Australian manufacturer SPEE3D is working with Swinburne University to trial copper door push plates that kill the bulk of the COVID-19 virus, in just two hours.
Made of anti-microbial copper known as ‘ACTIVAT3D copper’, the material has been developed by modifying SPEE3D’s 3D printing technology and can be used to coat surfaces that are commonly touched such as door handles, push plates and railings.
Laboratory tests have shown that touch surfaces modified by this process ‘contact kills’ 96% of the virus in just two hours, and up to 99.2% within 5 hours. In comparison, stainless steel – the material typically used in hygiene environments – showed no reduction in the same time frame.
Swinburne Associate Professor Suresh Palanisamy says copper parts are difficult to produce using traditional methods and 3D printing is one of the only tools available to rapidly deploy copper.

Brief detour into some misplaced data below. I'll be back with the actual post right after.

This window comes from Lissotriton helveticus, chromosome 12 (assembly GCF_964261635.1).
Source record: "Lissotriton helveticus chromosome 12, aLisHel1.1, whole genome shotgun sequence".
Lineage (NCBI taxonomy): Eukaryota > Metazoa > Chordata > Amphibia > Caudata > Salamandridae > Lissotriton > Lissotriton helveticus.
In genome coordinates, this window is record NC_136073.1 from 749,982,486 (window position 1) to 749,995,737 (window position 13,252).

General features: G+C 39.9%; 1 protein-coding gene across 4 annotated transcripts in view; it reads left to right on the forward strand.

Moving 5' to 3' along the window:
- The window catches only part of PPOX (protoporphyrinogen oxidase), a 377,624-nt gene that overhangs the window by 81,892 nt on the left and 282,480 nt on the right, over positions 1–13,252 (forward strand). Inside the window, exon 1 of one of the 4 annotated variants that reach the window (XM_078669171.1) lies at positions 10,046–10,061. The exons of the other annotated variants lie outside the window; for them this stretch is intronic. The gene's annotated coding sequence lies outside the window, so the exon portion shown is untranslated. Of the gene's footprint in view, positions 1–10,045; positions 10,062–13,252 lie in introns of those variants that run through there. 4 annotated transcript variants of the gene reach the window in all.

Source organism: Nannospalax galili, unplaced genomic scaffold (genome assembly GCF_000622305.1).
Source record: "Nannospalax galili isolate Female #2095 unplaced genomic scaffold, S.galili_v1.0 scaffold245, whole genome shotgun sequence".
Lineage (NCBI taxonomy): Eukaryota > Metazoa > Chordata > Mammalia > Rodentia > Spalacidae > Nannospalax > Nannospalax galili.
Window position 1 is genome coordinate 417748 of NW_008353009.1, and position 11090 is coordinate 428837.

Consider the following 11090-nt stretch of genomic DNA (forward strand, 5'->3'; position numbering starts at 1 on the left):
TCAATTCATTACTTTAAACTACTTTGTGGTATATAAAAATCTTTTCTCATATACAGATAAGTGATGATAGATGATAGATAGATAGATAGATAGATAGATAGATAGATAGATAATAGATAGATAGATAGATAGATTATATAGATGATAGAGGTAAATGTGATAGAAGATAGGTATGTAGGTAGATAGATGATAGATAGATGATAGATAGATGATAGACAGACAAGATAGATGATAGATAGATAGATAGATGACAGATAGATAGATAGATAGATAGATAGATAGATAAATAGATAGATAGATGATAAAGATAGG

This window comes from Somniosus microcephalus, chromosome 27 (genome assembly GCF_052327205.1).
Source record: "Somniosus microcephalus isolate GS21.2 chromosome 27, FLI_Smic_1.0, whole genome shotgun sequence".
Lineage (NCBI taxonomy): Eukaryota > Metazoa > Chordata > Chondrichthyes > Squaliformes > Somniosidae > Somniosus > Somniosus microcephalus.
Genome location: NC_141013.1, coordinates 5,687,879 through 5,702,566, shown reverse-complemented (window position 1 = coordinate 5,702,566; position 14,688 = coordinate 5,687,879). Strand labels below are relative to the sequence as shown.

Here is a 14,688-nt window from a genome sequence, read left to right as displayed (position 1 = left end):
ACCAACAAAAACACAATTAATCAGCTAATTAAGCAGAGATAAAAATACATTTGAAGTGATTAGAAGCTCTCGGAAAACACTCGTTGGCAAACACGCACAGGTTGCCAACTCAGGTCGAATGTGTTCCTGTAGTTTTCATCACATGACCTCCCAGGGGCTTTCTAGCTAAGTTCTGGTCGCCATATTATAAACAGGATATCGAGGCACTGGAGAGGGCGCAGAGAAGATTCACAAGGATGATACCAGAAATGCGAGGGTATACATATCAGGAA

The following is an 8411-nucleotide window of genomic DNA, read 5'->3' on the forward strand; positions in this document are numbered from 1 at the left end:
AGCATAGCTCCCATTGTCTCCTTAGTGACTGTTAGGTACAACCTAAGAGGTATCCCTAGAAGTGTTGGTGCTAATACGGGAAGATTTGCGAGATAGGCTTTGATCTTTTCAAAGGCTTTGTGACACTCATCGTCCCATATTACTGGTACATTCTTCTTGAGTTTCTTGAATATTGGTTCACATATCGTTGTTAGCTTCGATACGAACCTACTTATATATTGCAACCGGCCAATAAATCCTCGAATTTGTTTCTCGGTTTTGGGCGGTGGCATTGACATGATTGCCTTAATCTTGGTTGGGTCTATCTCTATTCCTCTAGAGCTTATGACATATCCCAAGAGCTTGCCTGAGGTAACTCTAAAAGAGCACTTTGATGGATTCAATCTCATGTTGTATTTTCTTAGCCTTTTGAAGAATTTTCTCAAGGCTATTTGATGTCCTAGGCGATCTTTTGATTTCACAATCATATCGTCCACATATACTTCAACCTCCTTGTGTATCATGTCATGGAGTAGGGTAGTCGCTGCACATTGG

“Swinburne University of Technology in partnership with SPEE3D quickly responded to the current situation and manufactured ACTIVAT3D copper push plates in a short timeframe,” says Swinburne Associate Professor Suresh Palanisamy.
“Using the LightSPEE3D printer in our Factory of the Future we have successfully coated a number of existing stainless steel plates and confirmed the speed and ease of this coating process. Further, trial installations have clearly demonstrated the simplicity and practicality of replacing conventional stainless steel with the new ACTIVAT3D plates.”
SPEE3D CEO, Byron Kennedy, says the company focused on ‘developing a solution that can be rapidly deployed and is more efficient than printing solid copper parts from scratch’.
“The lab results show ACTIVAT3D copper surfaces behave much better than traditional stainless steel surfaces and this may offer a promising solution to a global problem,” Mr Kennedy continued.
“The technology can be used globally, addressing local requirements be they in hospitals, schools, on ships or shopping centres.”